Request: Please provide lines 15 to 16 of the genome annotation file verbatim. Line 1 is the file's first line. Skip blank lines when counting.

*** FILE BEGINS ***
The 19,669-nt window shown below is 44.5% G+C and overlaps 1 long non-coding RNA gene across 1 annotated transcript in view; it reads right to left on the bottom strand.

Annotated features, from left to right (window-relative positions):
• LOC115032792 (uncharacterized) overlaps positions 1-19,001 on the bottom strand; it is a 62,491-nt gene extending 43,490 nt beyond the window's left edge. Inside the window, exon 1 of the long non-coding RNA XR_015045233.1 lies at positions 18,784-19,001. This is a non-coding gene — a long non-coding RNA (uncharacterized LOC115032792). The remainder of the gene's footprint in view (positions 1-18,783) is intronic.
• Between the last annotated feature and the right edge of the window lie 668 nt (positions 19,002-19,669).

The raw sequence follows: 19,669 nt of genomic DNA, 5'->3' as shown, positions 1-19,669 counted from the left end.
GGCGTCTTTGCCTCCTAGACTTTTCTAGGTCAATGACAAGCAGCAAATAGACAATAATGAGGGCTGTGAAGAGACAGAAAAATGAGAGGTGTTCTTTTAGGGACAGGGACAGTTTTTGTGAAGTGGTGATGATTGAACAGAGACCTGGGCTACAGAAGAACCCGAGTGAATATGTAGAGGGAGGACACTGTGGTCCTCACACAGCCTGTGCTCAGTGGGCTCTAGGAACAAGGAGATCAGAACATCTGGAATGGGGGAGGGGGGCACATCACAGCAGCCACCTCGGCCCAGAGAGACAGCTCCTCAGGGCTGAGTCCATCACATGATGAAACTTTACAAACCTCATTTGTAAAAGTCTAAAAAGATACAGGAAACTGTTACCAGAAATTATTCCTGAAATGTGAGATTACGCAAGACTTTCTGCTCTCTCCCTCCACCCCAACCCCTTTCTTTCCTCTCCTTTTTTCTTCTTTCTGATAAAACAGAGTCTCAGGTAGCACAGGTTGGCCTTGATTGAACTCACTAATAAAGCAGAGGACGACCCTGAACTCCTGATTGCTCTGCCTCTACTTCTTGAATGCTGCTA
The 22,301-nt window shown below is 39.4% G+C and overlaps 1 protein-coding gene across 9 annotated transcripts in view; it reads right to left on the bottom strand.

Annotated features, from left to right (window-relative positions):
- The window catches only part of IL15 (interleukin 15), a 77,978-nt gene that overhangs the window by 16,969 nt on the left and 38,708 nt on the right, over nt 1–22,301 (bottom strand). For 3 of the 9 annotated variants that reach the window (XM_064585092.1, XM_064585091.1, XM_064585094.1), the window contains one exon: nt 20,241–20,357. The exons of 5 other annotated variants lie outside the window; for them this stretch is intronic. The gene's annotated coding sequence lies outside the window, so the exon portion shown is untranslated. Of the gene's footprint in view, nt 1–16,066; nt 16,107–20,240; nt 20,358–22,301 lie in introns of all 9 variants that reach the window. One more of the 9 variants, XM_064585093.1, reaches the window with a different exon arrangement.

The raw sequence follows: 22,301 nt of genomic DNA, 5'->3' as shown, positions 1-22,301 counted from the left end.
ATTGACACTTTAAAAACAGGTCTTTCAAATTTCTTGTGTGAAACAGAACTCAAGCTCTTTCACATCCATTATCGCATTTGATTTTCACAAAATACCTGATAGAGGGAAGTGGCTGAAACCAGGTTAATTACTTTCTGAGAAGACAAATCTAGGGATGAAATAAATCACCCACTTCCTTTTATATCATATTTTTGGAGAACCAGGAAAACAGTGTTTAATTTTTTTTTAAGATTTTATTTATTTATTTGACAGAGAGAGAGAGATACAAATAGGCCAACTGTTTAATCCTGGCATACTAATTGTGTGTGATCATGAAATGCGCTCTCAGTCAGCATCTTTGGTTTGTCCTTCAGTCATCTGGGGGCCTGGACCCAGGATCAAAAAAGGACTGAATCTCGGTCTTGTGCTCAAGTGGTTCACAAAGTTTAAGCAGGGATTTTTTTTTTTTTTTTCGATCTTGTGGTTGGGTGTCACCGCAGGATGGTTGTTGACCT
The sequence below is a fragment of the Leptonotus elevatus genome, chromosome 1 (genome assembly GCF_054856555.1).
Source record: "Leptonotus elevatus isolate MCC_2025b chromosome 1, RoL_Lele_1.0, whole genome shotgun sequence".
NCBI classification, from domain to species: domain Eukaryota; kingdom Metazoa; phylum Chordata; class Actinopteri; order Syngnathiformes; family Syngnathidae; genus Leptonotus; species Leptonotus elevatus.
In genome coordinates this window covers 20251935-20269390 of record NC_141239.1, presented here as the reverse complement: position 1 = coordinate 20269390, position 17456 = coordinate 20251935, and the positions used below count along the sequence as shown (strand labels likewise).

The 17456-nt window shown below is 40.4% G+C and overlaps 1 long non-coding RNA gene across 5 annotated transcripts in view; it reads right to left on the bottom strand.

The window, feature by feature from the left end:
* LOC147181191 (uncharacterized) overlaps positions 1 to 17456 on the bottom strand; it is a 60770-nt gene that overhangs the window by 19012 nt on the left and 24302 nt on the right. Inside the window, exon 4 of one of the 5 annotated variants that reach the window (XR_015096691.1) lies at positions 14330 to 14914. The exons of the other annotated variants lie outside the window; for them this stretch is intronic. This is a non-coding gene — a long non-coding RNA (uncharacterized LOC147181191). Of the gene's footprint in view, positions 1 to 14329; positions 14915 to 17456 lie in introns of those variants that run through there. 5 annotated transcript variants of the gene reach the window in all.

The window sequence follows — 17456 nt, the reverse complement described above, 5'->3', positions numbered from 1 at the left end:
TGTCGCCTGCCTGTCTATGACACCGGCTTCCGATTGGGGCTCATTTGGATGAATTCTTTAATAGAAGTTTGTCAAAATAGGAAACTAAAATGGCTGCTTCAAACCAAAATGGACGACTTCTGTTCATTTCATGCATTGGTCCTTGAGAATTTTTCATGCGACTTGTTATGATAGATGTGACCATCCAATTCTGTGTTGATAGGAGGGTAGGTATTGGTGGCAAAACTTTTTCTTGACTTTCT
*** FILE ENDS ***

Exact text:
In genome coordinates this window covers 20251935-20269390 of record NC_141239.1, presented here as the reverse complement: position 1 = coordinate 20269390, position 17456 = coordinate 20251935, and the positions used below count along the sequence as shown (strand labels likewise).

The 17456-nt window shown below is 40.4% G+C and overlaps 1 long non-coding RNA gene across 5 annotated transcripts in view; it reads right to left on the bottom strand.